By John Samuel
Last week I had the pleasure of speaking on the Creating a Culture of Diversity panel at the Startup Summit 2019: The Premier Entrepreneurship Conference in North Carolina. Donald Thompson, CEO of Walk West, who has emerged as a true leader in diversity and inclusion in the Research Triangle Park area, moderated the panel and invited me to participate.
I first came across Donald earlier in the spring, when I was attending another tech startup conference called T-Rex. My colleague invited me to the event, but I did not really have much expectations going in to it. There were several interesting speakers, but one person stood out to me and that was Donald. His ability to connect with the audience, and keep us all engaged was something I wanted to replicate.
Over the past year, I have been asked to speak and participate in several speaking engagements, including keynotes, panels, and podcasts. Now when I attend different events, as an attendee, I am not just listening to the content, but I am also studying how they communicate with the audience, because I want to improve my own craft.
Public speaking and communication are critical skills for any entrepreneur – for any professional for that matter. Even Warren Buffett, the world’s best investor, says that public speaking skills will hike your personal value by 50%, and I whole-heartedly agree!
Over the past ten years, I have had the benefit of being part of three startup efforts, including Aster Global Services Cameroon, Homestrings, and now LCI Tech. Each organization was in a vastly different sector, and experienced different levels of success, but one thing that was consistent was that I found myself speaking at many conferences!
During the past decade, the way I speak and present has changed because of my Deteriorating sight. Although it poses another challenge to public speaking, I have not let it slow me down, because I know the value of it.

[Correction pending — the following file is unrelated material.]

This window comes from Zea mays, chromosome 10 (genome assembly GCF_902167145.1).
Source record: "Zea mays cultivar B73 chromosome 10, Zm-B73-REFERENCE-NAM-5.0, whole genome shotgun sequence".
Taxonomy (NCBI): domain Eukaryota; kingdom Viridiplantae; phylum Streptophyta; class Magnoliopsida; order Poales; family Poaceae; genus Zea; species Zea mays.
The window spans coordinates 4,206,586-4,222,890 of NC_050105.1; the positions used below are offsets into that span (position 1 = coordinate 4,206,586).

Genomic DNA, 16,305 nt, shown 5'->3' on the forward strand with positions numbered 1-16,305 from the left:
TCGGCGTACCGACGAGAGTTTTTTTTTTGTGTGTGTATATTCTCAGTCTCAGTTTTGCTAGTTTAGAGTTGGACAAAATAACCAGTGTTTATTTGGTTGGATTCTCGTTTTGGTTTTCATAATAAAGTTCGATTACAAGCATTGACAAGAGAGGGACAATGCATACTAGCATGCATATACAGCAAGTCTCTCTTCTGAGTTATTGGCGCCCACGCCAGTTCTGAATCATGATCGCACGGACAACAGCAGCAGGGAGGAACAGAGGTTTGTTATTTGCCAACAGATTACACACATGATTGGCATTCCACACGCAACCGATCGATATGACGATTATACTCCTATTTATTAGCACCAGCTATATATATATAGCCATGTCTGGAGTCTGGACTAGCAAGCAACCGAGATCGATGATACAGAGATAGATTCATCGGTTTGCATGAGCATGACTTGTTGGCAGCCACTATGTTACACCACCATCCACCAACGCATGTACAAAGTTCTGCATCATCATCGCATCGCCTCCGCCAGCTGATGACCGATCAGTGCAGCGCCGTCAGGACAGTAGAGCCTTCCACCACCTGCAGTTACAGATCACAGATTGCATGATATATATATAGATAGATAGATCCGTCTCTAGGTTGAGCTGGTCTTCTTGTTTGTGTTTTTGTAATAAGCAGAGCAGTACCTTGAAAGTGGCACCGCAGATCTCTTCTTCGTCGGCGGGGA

No matter if you are a person with a disability or not, the best way to improve your speaking and communication is getting out there! That is why I urge all of my team members to step up and participate in presentations or conducting accessibility testing demos. The more exposure that they get to speaking in front of a live audience, and figuring out how to overcome technical and nontechnical difficulties that are inevitably going to happen, will greatly benefit them throughout their careers.
As we come up to the midpoint of National Disability Employment Awareness Month, I’m thankful for Donald Thompson and the folks at the Startup Summit for acknowledging the importance of including people with disabilities in tech, and for giving me a platform to help build empathy through my story. I also want to encourage others with disabilities to embrace public speaking and communication, because this is critical for us to flip the script, and display what we can do while we are on the main stage.
Want a member of the LCI Tech team to speak at your next diversity and inclusion conference, or conduct an accessibility-testing demo for your team? Contact us to speak to a member of our team to learn more!